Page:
On January 24, 2018, the California Independent System Operator (CAISO), an organization charged with coordinating, controlling and managing the bulk electric system in California, began publishing real-time data on carbon dioxide emissions from power plants within its region. For the past year, the CAISO has already been making available on its public-facing website, real-time data on supply, demand and locational marginal pricing (LMP) of electricity flowing from power plants to electricity customers within California. The real-time data, which flows from the CAISO’s Open Access Same-Time Information System (OASIS) platform, provides market data such as system day-ahead and hour-ahead demand forecasts, transmission outage and capacity status, market prices and market result data. In addition to the publication of real-time information, the website (available here
) also provides historical data on carbon dioxide emissions beginning from 2014 to identify trends.
The publication of real-time and historical greenhouse gas emissions data will likely have implications on current regionalization efforts by the CAISO that attempt to create a western market Independent System Operator (ISO). Proponents of regionalization claim that a wider western market would help California export excess solar power during the day and import wind power from other western states, resulting in lower electricity prices. Others argue that regionalization would allow out-of-state coal generation to export power to California customers, jeopardizing the state’s environmental policies. Most recently, in 2015, California updated its Renewable Portfolio Standard (RPS) goals to require electric retail sellers and publicly owned utilities to procure fifty percent of their electricity from eligible renewable energy sources by 2030. See California Senate Bill No. 350 here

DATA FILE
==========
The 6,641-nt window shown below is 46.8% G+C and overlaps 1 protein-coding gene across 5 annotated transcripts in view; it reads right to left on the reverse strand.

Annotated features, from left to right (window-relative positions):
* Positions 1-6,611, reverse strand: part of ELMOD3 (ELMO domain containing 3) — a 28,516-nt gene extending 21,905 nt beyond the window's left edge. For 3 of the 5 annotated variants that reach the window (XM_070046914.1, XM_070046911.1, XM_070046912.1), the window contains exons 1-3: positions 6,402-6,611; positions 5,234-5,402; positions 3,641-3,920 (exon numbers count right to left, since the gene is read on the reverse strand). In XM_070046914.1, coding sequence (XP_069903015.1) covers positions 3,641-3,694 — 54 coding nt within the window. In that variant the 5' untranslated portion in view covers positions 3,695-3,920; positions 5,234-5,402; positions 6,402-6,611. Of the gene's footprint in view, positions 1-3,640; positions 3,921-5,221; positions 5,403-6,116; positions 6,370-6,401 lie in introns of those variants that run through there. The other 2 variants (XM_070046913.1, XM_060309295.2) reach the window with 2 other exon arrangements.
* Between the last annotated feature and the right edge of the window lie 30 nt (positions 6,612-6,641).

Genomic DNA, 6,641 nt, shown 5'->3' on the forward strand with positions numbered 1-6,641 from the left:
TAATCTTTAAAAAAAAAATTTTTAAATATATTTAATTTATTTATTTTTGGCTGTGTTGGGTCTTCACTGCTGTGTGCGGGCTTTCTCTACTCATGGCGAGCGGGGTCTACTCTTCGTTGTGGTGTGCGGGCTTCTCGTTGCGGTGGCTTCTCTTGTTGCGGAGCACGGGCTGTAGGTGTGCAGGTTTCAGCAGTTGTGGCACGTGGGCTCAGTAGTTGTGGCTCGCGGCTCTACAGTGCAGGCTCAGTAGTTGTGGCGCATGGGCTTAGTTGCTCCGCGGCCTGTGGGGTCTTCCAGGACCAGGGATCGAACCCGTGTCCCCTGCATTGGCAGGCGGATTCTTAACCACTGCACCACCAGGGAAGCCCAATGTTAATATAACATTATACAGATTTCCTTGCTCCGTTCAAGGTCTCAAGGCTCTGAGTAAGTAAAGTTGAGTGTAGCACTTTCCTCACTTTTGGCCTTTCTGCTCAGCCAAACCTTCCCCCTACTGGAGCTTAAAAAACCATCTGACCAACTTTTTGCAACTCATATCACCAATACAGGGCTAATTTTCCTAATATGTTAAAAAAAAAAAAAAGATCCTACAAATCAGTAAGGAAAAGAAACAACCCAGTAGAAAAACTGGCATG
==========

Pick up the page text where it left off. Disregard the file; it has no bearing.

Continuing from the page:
. Current legislative efforts may attempt to re-start ISO regionalization efforts. The publication of the real-time carbon dioxide emissions data is intended to help allay environmental concerns to regionalization. In addition, the availability to the public of real-time electricity information will also likely impact the regional Energy Imbalance Market (EIM), which manages energy trading and flow within the western states. The real-time availability of capacity, demand, prices and emissions data may help provide information to market participants and regulators to assess how to reliably and cost-effectively balance power supply and demand utilizing flexible resources under increasing carbon RPS goals.
For more information on this and other current CAISO initiatives and regionalization efforts, please contact Peter J. Scanlon
, Sean M. Neal
, Andrew B. Art
and Tyler E. Mansholt